Q
Problem solve Get help with specific problems with your technologies, process and projects.

A design question

Scenario: Account Harry buys 100 shares of IBM at $100. So, the total is $10,000. This trades may have n number of fees associated with it or no fee at all. Also, this trade will lead to a movement of stock and money. I will get 100 shares of IBM, and I will give up $10,000. The movements of stock and money are recorded separately. The movements may be broken up into more than one transaction. So, I may get 50 shares from one and 50 shares from another seller, and so the cash movement will be broken up accordingly. This usually happens within 3 days of the trade. Now the requirement: To be able to see all the fees that relate to a trade and their corresponding cash and stock movements. MY SOLUTION:
  • Create a Fact_TRADE that has everything that relates to a trade including the fee. Standard fee type amounts will be carried on the trade record. Total fees will also be carried.
  • Create Fact_FEE that has all the details for FEE and are this fact table will be connected to the FACT_TRADE, so 1 to many relationship.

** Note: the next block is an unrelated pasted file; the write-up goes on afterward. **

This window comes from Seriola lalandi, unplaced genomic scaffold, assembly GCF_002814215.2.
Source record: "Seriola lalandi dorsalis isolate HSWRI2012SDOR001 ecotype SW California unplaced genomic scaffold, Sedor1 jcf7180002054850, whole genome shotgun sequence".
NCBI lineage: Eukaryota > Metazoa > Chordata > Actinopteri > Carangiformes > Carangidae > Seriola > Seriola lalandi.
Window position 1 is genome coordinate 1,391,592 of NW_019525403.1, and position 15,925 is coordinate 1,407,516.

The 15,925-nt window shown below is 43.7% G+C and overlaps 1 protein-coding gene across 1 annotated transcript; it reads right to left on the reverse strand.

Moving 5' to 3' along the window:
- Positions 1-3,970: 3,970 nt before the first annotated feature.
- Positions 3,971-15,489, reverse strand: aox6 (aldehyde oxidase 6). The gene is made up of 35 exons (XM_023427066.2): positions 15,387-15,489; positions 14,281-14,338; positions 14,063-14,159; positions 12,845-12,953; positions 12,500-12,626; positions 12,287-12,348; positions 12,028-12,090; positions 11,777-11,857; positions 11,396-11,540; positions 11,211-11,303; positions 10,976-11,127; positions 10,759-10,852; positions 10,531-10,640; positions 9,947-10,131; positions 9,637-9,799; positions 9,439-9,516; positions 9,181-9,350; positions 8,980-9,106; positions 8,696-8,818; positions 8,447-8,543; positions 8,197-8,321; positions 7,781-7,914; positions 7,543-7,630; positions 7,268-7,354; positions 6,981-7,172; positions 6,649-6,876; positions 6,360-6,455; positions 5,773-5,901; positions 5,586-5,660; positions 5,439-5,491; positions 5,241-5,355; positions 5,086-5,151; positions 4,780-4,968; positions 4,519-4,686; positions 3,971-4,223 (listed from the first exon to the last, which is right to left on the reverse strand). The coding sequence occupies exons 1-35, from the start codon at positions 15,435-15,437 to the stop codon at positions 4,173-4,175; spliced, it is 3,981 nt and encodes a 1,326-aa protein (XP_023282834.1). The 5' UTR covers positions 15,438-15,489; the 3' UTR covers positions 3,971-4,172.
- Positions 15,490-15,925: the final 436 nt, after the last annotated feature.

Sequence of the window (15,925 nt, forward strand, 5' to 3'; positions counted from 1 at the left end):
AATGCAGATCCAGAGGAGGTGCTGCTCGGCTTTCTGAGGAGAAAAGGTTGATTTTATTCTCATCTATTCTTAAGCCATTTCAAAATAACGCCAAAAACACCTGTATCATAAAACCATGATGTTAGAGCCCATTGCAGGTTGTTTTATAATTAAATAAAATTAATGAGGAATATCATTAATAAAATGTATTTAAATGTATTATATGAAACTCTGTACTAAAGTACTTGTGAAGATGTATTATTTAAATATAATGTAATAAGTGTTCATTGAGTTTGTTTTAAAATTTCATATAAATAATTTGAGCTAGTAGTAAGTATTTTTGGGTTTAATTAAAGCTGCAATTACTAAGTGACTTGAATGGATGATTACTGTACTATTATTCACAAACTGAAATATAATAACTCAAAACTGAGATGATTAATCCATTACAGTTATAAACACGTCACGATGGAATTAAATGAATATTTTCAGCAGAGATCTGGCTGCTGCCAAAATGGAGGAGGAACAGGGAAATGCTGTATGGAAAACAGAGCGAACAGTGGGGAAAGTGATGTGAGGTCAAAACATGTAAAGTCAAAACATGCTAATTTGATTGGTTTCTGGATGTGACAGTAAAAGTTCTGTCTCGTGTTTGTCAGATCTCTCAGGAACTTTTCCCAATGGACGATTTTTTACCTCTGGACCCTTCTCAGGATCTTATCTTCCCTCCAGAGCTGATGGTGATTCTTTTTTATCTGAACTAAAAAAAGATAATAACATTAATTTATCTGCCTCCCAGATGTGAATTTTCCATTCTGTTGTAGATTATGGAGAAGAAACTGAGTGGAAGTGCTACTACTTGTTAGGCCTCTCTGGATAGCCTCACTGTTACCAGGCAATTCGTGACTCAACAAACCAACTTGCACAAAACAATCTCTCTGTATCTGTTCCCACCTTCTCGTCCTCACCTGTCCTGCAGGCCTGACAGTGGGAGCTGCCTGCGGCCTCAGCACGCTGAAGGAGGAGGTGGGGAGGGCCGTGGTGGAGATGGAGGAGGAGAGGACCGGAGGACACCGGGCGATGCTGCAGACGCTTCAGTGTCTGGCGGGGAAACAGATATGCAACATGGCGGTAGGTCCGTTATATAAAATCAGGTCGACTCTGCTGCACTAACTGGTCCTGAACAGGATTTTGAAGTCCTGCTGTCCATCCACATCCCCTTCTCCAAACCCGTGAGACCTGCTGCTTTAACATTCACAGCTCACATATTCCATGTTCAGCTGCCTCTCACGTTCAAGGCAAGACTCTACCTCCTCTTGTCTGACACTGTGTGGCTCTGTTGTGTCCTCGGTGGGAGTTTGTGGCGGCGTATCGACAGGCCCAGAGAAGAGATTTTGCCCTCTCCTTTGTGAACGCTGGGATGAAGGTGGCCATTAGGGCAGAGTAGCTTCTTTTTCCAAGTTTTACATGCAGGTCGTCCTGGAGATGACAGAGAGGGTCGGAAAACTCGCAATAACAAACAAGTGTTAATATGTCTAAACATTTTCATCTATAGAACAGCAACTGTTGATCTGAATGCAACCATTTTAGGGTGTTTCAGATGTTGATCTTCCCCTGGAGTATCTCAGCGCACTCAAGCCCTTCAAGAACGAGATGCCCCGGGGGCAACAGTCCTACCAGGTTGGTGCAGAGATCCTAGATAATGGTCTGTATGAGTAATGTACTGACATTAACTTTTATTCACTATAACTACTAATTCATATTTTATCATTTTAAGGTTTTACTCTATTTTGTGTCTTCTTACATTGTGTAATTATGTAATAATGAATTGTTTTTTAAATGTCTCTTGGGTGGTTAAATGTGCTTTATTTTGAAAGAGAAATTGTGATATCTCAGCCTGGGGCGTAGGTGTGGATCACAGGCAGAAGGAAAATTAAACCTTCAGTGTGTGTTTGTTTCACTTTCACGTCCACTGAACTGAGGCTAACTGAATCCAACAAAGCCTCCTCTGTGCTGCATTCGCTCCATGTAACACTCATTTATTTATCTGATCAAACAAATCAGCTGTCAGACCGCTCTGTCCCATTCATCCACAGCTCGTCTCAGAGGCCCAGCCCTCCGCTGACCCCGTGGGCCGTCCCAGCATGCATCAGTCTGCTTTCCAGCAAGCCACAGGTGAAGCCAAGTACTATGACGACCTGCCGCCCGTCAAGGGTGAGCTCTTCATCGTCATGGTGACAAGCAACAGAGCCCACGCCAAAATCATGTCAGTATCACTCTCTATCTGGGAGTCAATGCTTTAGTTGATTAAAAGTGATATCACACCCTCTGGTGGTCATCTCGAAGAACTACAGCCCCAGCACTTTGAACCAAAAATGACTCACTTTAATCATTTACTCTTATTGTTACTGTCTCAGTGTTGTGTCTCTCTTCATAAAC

• Create a Fact_CASH that will record all the cash movements that relate to a trade. Again a 1:M relationship with a Fact_TRADE record.
  • Create a Fact_STOCK just like the Fact_CASH record with a 1:M relationship with the Trade record.

As you can see these are Fact table joins. These can be expensive. But I cannot see another way around since they are all at different grains. Can you think of an alternative? Any suggestion will be appreciated.


Your approach has a heavy dimensional modeling influence. I would recommend seperating your data warehouse into architectural layers that are designed to function in specific roles. The 1st role: is the In-Take layer. This is typically modeled to closely align to you enterprise data model, highly normalized, subject oriented, integrated and contains atomic level of history. The Next Layer is the distribution layer. This layer provides a means to "serve up" data from the intake layer for purposes of delivering data to data marts. The Data Marts serve in the capacity of the access layer. More times than not, this layer will be dimensional, but doesn't always have to be. I would recommend maintaining the transaction details in the intake layer in a normalized form. Then look at your customers' access needs and opportunistically build your dimensional data marts sourcing them from the in-take layer and aggregating them as needed.

For More Information


Dig Deeper on Oracle database design and architecture

Have a question for an expert?

Please add a title for your question

Get answers from a TechTarget expert on whatever's puzzling you.

You will be able to add details on the next page.

Start the conversation

Send me notifications when other members comment.

Please create a username to comment.

-ADS BY GOOGLE

SearchDataManagement

SearchBusinessAnalytics

SearchSAP

SearchSQLServer

TheServerSide.com

SearchDataCenter

SearchContentManagement

SearchHRSoftware

Close